Notebook From Ill-Fated Apollo 13 Sells Big At Auction
It was during the ill-fated Apollo 13 flight to the moon that astronauts reported the immortal words, “Houston, we’ve had a problem.” During that incredibly risky flight back to Earth, commander James Lovell jotted down handwritten calculations in hopes of guiding his crew and craft safely home.
The notebook with those calculations was auctioned on Wednesday of this week in Dallas where it was sold to an unidentified American collector who paid $388,375 for piece of history, Marice Richter reports for Reuters.
Apollo 13 was intended to be the third manned flight to land on the moon. But an oxygen tank exploded two days after its April 1970 launch, badly damaging the spacecraft some 200,000 miles from Earth.
Michael Riley, senior historian at the Dallas-based auction house where the notebook was sold said, “Without this (booklet) the Apollo 13 crew would not have known their position in space. It helped create the greatest successful failure in the history of space exploration,” AFP news service is reporting.
This was the star attraction of a space memorabilia auction and was part of retired commander Lovell´s personal collection of artifacts. Lovell, now 83, said he had not given any thought to the notebook until recently.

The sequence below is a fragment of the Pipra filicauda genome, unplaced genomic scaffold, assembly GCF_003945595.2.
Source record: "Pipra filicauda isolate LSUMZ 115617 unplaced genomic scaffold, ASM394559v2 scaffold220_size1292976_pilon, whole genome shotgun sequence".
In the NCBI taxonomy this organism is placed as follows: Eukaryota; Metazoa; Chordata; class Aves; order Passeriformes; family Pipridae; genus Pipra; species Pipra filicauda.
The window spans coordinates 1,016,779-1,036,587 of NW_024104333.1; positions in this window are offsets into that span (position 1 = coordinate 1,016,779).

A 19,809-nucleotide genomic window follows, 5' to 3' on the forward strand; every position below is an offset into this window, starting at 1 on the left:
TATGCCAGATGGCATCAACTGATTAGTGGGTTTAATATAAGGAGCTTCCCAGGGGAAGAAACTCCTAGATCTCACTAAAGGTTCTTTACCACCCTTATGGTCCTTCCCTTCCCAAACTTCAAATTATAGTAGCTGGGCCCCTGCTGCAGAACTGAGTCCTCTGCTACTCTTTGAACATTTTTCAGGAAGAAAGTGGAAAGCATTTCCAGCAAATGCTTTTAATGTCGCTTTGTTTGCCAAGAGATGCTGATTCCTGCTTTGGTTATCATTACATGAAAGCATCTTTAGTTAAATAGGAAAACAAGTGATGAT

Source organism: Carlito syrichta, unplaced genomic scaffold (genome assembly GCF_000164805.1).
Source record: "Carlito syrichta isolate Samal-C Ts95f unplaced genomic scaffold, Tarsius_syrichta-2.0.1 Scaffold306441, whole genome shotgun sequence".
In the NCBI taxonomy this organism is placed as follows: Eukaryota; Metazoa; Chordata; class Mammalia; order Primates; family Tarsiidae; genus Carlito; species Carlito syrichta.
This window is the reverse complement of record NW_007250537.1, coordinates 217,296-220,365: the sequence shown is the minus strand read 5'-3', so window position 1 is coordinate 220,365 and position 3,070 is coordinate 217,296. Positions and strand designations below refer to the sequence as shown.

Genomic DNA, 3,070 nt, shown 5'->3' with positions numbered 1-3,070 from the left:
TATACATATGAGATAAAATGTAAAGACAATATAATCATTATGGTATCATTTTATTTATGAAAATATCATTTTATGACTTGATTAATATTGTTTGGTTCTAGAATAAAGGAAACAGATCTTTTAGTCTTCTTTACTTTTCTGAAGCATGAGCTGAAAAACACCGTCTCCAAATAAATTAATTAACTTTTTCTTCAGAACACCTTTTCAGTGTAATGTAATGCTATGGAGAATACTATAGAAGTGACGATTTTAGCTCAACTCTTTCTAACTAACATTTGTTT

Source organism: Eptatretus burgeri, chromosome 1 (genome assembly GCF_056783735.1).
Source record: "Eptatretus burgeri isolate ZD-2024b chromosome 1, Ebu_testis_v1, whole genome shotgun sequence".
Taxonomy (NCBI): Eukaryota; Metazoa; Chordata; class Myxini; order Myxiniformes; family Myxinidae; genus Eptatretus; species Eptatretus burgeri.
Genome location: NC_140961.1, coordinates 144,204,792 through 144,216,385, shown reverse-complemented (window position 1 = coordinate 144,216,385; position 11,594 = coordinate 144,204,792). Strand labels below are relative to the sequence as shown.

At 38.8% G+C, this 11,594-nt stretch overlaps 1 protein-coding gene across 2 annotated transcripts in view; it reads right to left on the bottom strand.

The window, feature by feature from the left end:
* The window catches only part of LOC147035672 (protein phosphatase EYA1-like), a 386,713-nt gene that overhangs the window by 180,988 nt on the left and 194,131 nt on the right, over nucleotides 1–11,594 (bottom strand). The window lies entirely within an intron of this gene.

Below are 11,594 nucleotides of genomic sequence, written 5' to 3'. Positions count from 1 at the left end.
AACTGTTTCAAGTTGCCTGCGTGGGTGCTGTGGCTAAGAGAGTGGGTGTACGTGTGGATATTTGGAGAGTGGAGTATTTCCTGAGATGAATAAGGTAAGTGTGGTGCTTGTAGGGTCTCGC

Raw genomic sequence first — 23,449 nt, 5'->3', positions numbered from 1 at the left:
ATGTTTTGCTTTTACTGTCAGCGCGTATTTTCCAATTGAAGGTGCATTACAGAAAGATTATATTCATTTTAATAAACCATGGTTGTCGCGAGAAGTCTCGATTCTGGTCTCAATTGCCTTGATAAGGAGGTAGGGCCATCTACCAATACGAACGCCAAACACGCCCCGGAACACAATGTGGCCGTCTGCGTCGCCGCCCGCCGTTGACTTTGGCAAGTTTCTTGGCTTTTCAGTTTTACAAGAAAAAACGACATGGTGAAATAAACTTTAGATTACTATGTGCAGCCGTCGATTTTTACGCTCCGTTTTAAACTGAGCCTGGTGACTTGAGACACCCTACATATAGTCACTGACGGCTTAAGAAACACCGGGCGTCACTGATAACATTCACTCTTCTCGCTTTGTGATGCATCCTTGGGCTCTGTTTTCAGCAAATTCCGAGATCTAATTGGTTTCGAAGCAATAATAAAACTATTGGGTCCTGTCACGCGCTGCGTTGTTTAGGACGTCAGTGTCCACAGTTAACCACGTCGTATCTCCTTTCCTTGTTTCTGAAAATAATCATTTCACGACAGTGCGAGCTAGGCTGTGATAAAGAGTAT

“I was cleaning out some old stuff on a bookcase and found it,” said Lovell. “My kids took all they wanted and I donated a lot of my collection to museums. I decided to put this up for auction so that someone who is really interested in this piece of history can enjoy it,” he told Reuters.
The notebook includes several inked notes and “very significant” pencil calculations made by Lovell on the document. It also includes a blue Post-it that Lovell stuck on it some years later to explain the significance of the checklist.
Riley continues, “Captain Lovell has held this checklist book in his personal collection for 41 years and now feels it is time to turn over its stewardship to another person.”
“This checklist may not have made it to the moon´s surface, but it saved the lives of the crew of Apollo 13, captivated the world´s attention and is an amazing artifact of a moment that was, simultaneously, one of America´s darkest and proudest,” The Telegraph reports.
Image caption: The Apollo 13 lunar module Aquarius is jettisoned above the Earth after serving as a lifeboat for four days. It reentered Earth’s atmosphere over Fiji and burned up. Credit: NASA
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